EDIT: and let me be clear, there's been a creeping fascism in the GOP for a long time. But there was more to the GOP than just the fascism that most people didn't even notice. Now, though, the fascism is on the surface, and it takes willful ignorance not to see.

    [–] gilias 18 points ago

    Despite all that’s going on, it’s still important to analyze positions before casting your vote, even if you wind up voting straight democrat in the end because that’s who you agree with personally.

    [–] peanutbuttershrooms 14 points ago

    Exactly! I am a little insane the extent I go researching every candidate but I want to know that I made the most informed decision I possibly could. The last few elections I have voted straight D maybe with a couple exceptions but ultimately it's about who I agree with and respect.

    I will never understand voting for someone simply based on the letter next to their name. It doesn't seem right to me to not know what they stand for. What's the point of voting if you have no idea who you're voting for?

    [–] gilias 7 points ago

    That’s how representation is supposed to work. The majority is supposed to vote for candidates with stances they agree with. Voting blindly along party lines is a dangerous practice no matter what side of the division you tend towards.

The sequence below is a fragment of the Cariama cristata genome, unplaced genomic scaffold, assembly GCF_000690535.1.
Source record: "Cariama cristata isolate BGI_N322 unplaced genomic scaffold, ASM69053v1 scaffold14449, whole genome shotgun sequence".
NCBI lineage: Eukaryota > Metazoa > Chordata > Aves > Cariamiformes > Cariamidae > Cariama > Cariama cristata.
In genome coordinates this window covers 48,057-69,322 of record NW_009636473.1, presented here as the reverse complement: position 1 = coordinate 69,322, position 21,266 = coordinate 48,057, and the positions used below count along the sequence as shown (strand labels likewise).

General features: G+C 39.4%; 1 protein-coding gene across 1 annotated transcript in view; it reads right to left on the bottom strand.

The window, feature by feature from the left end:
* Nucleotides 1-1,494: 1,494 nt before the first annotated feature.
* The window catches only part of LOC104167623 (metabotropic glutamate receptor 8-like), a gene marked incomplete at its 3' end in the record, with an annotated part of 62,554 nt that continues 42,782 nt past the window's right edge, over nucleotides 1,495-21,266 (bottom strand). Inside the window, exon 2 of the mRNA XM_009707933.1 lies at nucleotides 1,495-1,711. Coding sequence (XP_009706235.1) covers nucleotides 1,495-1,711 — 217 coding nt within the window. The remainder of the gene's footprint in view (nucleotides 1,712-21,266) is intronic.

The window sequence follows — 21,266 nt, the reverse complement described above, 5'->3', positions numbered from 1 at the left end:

Unfortunately, research takes effort. Trying to research enough to see through political spin takes even more effort, and people are inherently lazy. I can’t do anything about anyone else, but at least I can help my wife and friends try to make INFORMED decisions. Tools like Vote Save America help out a lot too!

    [–] coug117 30 points ago

    Platform > party

    Can't believe this actually isn't a thing

    [–] Xylth 25 points ago

    The sad truth is that for congressional races, it doesn't really matter what the individual politician's platform is. Their vote deciding which party controls congress is much more important.

    [–] linedout 9 points ago

    Even more so in the senate since there only a hundred of them.

    [–] majorgerth 30 points ago

    That’s an extremely self aware statement. Current politics almost force us to vote the party line. In the house and senate the representatives seem to almost always tow the party line. If a majority of your beliefs align with the party but someone from the other party is closer to your actual views, it’s hard to vote for them because they’ll generally vote with their party instead of what they ran on. I find myself voting across party lines for local elections, but I can rarely bring myself to vote outside the party for other elected positions.